The Sales & KAM Director of a reputed, top 10 pharma company recently sat down with Charlotte Jaeger (Senior Customer Success Manager) and Sunanda Verma Bhatta (Senior Marketing Manager) from PeakData to talk about segmentation & targeting, and how his company uses the PeakData platform for target optimisation.  

Hi, thank you for taking time out to feedback on a few questions related to our partnership. Perhaps we could start by inviting you to share a brief overview of your professional background.  

My background is mostly in sales, and sales execution. I have spent more than a decade working across multiple roles in commercial excellence, sales force excellence and strategy. 

Currently I am the Sales and KAM director for global commercial execution.  

So, what is your perspective on segmentation & targeting strategy for product launch? And could we ask you to share your thoughts on the paradigms currently employed for pharma HCP segmentation?   

Firstly, product launch is a little bit different to established products.   

For established medicines, I’m a big fan of healthcare provider segmentation. And here, I believe the most important HCP attribute is the number of patients related to the appropriate therapeutic area.  

And for traditional drugs, the products already present in the market, I think the most important metric is the number of patients, and then HCP product affinity – as in product usage. I visualize this as a two-way grid with these two parameters: HCP potential and HCP product affinity, with different tactics employed for HCPs with differing product affinities.  

This model recognises varied levels of product affinity: Is the HCP an early-stage adopter? A regular user? Or a product advocate? I can apply different tactics accordingly, but it’s also important to factor in the potential of each HCP.  

Reliance on the ‘number of patients’ metric can have some disadvantages. Consider scientific HCPs, who are mostly national, or international, key opinion leaders. They don’t see many patients, but they do influence other HCPs. So, be aware of this, and arm yourself with a good KOL mapping tool. If there’s an HCP with a handful of patients, who has the potential to change the treatment paradigm as other HCPs are looking up to this key opinion leader for his expertise, you must visit them often and allocate resources which reflect their potential.  

But none of this applies to the launch phases. So here, the key is HCP behavior. Is your HCP a conservative or an early adopter? That’s an important element for pharmaceutical market segmentation. HCPs open to new therapies, new drugs or new concepts are the ones you would most likely convince to try your launch product before their associates.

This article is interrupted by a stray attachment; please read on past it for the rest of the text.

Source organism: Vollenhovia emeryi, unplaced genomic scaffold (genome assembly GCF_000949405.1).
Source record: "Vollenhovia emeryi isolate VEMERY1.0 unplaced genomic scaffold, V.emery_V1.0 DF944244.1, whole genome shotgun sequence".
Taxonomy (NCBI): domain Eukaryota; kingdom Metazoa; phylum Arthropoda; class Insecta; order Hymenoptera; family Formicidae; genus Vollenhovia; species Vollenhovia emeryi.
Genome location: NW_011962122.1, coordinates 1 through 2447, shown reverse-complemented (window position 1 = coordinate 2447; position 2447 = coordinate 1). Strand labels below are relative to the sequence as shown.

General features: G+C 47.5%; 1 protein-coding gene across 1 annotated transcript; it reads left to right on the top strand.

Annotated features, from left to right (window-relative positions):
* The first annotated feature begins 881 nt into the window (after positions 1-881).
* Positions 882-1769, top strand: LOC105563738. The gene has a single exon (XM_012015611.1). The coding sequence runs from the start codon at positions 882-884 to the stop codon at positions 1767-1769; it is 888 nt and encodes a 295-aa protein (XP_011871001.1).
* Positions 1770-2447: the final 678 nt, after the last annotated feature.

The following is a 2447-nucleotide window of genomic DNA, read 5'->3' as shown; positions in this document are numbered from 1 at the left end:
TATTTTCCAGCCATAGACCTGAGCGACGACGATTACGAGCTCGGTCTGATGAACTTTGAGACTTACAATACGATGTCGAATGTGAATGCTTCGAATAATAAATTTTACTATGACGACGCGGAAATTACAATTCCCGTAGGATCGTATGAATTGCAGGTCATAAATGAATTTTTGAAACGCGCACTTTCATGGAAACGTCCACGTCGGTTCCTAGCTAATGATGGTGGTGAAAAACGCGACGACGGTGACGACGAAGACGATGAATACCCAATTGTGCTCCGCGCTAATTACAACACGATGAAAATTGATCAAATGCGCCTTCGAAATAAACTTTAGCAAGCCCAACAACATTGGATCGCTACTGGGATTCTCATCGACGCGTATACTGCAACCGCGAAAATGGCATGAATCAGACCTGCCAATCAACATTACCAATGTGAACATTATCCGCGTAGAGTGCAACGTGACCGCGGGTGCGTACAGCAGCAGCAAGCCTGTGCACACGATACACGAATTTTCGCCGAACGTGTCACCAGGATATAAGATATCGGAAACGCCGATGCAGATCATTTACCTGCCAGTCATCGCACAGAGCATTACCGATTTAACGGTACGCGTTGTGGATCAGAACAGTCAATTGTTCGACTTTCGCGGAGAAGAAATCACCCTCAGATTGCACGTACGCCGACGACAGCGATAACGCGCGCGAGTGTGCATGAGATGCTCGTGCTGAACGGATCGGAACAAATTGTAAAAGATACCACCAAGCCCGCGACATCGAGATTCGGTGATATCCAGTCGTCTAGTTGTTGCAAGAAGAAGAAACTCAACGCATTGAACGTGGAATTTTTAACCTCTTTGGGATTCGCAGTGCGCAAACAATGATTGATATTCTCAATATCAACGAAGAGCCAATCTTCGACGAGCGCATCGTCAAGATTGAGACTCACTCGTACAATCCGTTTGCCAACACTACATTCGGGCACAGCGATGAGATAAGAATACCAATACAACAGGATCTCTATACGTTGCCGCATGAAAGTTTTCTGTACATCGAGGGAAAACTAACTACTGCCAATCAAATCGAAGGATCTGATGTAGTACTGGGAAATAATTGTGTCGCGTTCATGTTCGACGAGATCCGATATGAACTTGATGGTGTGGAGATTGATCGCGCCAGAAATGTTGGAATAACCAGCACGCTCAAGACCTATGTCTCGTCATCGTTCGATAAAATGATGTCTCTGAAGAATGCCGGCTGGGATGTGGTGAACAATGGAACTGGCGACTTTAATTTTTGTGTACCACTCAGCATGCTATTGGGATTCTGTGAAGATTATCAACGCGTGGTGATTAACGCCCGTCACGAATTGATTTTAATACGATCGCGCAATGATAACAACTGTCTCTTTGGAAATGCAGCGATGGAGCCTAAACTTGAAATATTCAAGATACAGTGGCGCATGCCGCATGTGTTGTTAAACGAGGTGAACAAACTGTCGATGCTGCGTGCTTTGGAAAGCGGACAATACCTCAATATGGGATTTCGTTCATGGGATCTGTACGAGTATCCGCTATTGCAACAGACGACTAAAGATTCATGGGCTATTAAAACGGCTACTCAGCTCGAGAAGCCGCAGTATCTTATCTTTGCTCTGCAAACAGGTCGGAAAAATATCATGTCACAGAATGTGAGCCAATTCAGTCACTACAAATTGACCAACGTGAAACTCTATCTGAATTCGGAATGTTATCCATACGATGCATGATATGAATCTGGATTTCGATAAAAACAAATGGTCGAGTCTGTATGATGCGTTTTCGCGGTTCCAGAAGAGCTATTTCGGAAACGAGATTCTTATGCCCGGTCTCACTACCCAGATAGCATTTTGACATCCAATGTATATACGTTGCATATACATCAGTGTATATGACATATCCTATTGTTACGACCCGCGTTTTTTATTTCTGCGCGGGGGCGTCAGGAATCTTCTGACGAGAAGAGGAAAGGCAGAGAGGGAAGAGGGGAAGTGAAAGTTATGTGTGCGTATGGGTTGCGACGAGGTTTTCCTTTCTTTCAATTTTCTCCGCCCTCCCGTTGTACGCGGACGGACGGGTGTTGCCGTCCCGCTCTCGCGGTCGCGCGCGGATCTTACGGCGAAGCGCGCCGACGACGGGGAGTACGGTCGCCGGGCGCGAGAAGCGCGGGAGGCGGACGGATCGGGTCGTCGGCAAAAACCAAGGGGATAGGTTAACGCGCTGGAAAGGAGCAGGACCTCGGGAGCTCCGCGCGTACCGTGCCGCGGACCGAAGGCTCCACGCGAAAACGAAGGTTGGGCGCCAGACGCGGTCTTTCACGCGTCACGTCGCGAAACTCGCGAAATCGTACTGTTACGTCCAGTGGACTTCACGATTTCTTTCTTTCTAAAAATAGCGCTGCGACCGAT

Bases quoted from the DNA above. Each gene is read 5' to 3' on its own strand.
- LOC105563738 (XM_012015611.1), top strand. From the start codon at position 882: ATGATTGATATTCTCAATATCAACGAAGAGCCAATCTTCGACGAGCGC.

What have been your customary sources for HCP and KOL profiling and acquiring data on HCP potential and product affinity?  

Outside the US, we largely rely on information we receive from our reps, which makes the data quite subjective. We then allocate resources differentiated according to the perceived status of HCP relationships.  

In the US, we get both HCP-level and prescription-level data, which gives us direct insight into HCP potential as well as product preference.  

In a few countries, we get sales data for maybe 5-6 HCPs in a given geolocation. But this won’t always tell us the right number of prescriptions: When you visit a doctor, you might still get your medication in the pharmacy in a different location.  

How have things evolved over the last 3-5 years? Has Covid-19 had any permanent impact on the conventional approach?  

The industry has tried to use AI to predict the potential of a doctor. For instance, we have compared the sales trends of other products in an effort to identify real HCP potential, and we also use our geographic sales information to narrow down and help us interpret HCP-level data.  

Covid has, of course, boosted digital interactions.  

So now the question is: Which is the best way to engage with an HCP? Face-to-face or digital?  

At the beginning of the pandemic all interactions were digital. But face-to-face has made a comeback, and the majority of our interactions are once again face to face. I can say digital today is maybe around 10% of total engagement with healthcare professionals, though that may increase over time. So, we are trying to understand HCP digital affinity and looking at ways to promote digital engagement.